percent. Last year, the net increase in euro-denominated Brent
was 10 percent in March 2011, resulting in a much bigger hit to
consumer and business costs and confidence (Chart 2).
TAXES AND PRICES
End-customers are more concerned about the retail price of
refined products than crude oil. Final product prices are
influenced by refining margins and especially taxes.
Excise and sales taxes accounted for two-thirds of the price
of final fuels in Europe in 2010, according to OPEC, compared
with 50 percent in Japan and 16 percent in the United States.
Rising crude prices therefore have a much smaller proportionate
impact on final motoring and heating costs in the EU than Japan
or the United States.
The psychological impact of price rises may also have been
blunted by Europe's long-standing strategy of raising fuel
duties to raise revenue and encourage take up of more
fuel-efficient vehicles, which has left many motorists sullenly
resigned to annual price increases.
The scale and speed of recent price gains is nonetheless
likely to cause "sticker shock" at a time when many European
households and businesses are struggling with sluggish growth
and unemployment, adding to the region's economic problems.
Assessing the precise economic impact of an increase in oil
prices remains beyond even the most advanced economic models
used by the Fed and other central banks. Hamilton has explored
how "memories" of past oil prices affect the response of
businesses and consumers to a price rise. But other factors such
as central bank responses and the general state of confidence in
the economy also play a key role.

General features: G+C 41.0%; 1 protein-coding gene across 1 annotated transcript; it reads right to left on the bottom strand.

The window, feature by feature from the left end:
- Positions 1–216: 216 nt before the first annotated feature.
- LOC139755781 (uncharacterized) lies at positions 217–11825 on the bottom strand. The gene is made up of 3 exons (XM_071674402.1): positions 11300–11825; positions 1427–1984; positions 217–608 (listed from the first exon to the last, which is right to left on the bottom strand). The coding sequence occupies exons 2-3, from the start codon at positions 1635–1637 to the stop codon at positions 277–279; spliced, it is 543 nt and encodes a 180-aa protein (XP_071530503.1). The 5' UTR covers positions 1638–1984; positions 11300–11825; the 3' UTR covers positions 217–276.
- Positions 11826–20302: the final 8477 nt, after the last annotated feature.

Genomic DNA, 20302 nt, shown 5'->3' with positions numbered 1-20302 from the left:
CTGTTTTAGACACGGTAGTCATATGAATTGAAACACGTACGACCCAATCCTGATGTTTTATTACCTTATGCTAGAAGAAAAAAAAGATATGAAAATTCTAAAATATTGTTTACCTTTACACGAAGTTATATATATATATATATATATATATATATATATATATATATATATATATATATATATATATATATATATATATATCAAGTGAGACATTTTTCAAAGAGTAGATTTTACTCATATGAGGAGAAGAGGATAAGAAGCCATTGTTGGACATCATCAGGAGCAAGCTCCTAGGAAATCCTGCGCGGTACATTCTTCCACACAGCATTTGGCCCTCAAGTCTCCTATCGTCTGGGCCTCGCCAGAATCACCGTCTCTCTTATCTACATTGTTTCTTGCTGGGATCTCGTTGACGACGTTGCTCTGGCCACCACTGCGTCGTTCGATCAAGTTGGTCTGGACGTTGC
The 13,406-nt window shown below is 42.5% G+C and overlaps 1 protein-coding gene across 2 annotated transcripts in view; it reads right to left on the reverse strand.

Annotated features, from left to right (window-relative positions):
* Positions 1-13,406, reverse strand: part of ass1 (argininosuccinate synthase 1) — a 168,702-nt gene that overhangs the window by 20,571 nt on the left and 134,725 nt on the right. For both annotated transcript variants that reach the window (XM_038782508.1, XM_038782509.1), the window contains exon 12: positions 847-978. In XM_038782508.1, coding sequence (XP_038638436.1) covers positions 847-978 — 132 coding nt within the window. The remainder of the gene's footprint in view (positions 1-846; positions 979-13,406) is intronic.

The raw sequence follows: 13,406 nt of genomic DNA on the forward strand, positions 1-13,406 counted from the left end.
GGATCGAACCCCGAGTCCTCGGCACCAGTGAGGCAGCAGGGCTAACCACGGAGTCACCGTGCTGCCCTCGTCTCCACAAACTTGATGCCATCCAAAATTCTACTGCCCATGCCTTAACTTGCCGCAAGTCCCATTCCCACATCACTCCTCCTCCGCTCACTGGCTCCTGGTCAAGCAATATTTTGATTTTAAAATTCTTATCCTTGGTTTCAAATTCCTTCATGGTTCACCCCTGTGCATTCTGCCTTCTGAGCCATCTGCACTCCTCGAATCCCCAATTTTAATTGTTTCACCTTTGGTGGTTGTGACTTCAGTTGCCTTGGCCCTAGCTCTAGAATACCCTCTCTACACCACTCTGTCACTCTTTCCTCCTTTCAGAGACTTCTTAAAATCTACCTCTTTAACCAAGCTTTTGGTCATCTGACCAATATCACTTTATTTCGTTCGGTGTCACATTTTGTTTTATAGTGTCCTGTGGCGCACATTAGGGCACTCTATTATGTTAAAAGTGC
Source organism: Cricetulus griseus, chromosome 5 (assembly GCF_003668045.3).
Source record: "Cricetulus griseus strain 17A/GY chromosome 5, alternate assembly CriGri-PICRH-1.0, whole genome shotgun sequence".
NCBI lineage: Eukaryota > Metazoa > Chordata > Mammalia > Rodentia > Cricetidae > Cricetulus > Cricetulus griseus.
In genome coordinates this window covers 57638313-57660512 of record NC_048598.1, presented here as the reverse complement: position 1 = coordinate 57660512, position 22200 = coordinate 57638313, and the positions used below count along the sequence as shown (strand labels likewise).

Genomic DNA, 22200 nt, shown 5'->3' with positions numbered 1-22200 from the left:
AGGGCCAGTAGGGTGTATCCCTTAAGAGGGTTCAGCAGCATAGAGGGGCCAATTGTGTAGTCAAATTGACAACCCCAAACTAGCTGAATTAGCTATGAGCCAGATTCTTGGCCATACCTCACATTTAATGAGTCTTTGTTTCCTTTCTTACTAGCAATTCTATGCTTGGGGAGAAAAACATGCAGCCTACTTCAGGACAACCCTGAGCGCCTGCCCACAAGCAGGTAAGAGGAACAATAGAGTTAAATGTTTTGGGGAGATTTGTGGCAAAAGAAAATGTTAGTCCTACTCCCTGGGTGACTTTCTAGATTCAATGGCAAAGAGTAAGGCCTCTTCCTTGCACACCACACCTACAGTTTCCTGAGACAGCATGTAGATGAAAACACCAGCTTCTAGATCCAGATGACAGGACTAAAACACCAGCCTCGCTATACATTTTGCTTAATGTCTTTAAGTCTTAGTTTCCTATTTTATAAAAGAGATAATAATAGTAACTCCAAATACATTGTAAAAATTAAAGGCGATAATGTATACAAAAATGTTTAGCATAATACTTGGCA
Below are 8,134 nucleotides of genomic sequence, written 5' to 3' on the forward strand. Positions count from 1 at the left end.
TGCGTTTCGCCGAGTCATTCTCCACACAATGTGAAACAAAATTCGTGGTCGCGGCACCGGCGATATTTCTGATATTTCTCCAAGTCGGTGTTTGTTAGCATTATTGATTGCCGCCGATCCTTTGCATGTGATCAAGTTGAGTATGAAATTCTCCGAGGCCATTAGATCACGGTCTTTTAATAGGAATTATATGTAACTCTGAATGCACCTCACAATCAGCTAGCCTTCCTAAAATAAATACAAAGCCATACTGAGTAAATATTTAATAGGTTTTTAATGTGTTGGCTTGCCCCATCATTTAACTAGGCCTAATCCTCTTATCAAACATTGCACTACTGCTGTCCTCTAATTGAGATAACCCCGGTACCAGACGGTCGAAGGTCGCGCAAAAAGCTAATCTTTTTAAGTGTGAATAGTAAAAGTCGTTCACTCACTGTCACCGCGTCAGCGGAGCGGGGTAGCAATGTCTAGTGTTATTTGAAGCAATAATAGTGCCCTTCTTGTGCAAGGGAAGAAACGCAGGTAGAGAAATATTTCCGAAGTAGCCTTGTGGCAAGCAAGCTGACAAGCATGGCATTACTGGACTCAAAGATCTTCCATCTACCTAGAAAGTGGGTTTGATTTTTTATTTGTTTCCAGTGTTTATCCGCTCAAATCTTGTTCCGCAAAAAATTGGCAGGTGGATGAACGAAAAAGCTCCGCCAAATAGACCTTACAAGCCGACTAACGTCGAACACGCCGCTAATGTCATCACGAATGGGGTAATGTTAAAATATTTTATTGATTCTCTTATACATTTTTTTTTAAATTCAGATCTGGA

So far, the Hamilton net price rise has been small for
customers paying in sterling and euros - and more marginal once
the focus switches from crude to refined products such as
gasoline and diesel. Customers in the United States, China and
Japan have been somewhat sheltered from rising prices by the
relative strengthening of their currencies.
But it would be unwise to dismiss the economic and
psychological impact of recent price gains. Hamilton net
increases assume a reversal of earlier price declines has little
or no effect on the economy, and only net rises have a
significant impact on economic performance.
Such an abrupt "threshold effect" is a simplification. In
reality the impact is likely to build gradually. Price gains
probably start sapping confidence even before they breach recent
peaks. Even in the United States, where crude and product prices
are below the 12-month maximum, rising prices have probably
started to have a negative impact.
Recent price rises have also occurred very quickly (less
than two months ago most analysts were predicting oil prices
would be stable in 2012). The rate of increase is accelerating.
And there is considerable uncertainty about how much further
prices might increase if tensions with Iran continue to worsen.
Prices are also rising from a very baseline, and household
budgets are already stretched.
These are precisely the conditions calculated to maximise
uncertainty among consumers and businesses and encourage them to
postpone purchases of big-ticket items, causing growth to slow.
Policymakers and oil analysts must therefore assume that if
prices are sustained at current levels, or increase, there will
be a significant blow to the economy. While it may be felt first
in the EU, it is unlikely the United States and China will
escape the effect of a similar shock on their own economies.